"I plan to start graduate school and work full time over the next two years. I will have to take out student loans to pay tuition costs. I've opened an IRA account but haven't put any money into it yet. Should I hold off on putting money into an IRA until student loans are paid off? Currently, I do not have any debt."
What a great question, Veronica! Before I dive into your question, it may be beneficial to rephrase it. Basically, what you are asking is whether you should borrow money to fund your IRA because in essence that is what you will be doing. If you didn’t make a contribution to the IRA, that money would be put towards school and your loan would be smaller by that amount.
By rephrasing it this way, I think you will better be able to address the first part of this decision which is the emotional part of debt and investing. Some people are strictly opposed to having debt of any sort while others view debt as a way to grow wealth. I am not an advocate or opponent of either approach; my job is to first and foremost ascertain how the individual feels about the matter. By the way you worded the question, I am going to assume you that you are comfortable with taking out a loan to fund your IRA from an emotional perspective. Now to your question from a financial perspective, is it a good idea.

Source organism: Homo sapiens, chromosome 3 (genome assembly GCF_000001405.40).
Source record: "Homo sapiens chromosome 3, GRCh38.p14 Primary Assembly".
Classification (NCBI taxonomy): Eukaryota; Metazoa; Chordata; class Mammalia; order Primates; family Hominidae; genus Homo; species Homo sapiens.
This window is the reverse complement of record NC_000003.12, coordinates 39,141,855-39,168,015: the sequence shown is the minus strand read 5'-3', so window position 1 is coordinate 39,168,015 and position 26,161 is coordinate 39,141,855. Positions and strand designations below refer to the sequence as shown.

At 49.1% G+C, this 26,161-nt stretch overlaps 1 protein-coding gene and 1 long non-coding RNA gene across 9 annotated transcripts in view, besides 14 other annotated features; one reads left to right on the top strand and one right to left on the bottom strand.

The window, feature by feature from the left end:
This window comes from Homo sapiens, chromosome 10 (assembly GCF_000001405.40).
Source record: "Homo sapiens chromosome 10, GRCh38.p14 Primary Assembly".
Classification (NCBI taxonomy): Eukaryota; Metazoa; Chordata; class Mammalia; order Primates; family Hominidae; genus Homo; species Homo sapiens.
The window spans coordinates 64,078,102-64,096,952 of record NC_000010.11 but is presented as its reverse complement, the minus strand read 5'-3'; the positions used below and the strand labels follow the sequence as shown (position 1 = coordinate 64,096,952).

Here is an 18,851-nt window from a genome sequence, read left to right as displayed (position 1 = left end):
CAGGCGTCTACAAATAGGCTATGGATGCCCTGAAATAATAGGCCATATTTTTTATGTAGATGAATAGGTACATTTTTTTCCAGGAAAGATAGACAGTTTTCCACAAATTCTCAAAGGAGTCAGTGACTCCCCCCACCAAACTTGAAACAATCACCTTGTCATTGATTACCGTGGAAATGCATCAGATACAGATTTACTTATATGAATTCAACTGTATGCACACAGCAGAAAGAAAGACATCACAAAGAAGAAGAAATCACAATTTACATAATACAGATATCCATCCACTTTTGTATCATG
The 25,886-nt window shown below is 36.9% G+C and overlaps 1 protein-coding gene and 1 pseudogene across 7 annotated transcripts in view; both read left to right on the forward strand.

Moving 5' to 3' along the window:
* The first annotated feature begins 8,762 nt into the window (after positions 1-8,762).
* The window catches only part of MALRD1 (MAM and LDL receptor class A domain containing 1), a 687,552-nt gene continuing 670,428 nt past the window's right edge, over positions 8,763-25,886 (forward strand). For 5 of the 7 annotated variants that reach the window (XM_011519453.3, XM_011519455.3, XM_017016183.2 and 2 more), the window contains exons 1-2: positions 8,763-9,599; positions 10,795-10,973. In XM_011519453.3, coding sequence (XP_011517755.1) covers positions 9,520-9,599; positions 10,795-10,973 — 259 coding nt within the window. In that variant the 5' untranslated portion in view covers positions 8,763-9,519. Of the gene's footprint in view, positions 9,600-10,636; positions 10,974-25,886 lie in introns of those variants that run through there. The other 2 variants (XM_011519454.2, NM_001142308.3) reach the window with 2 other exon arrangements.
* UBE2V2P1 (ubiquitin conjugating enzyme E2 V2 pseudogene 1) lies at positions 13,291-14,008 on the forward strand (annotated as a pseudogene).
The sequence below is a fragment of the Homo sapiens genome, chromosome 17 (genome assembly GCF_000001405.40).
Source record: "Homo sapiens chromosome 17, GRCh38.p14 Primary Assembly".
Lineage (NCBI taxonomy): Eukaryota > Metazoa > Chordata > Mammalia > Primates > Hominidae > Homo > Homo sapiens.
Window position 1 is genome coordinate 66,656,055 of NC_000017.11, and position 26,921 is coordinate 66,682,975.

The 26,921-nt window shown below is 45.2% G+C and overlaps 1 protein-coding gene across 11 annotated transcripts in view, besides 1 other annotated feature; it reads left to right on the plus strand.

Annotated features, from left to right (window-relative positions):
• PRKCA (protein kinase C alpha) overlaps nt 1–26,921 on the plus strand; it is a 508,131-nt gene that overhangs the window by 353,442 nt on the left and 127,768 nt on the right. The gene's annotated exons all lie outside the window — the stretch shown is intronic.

I am going to assume two things about you. The first is that you are young and the second is that your highest income earning years are in your future compared to what you expect to make over the next two years. If both of these are true, then it probably makes the most sense to contribute as much as you can to a Roth IRA this year ($5500 if under 50). Again assuming that you are young, it probably makes the most sense to invest this money in stock mutual funds. We would expect that these mutual funds will grow at a rate faster than what you are paying as an interest rate for your student loans and this growth will be compounded over the course of 30-40 years. This, coupled with the fact that you will not have to pay any taxes on this growth if used for retirement, suggest that a Roth IRA would be a very good idea in your situation from a financial perspective.
This discussion would not be complete without also mentioning two other points. The first being that some of the interest paid on your student loans may also be tax deductible. This would add further validation for pursuing the Roth contributions.
The second is that you can always reverse this decision and withdraw the money you contributed to your Roth IRA without penalty or taxes. By this I mean that, if necessary, you could withdraw $5500 at any point in the future for whatever emergency should arise. You cannot go back in time, however, and make a deposit to a Roth after the deadline has passed.
I hope this is helpful and thank you for your question.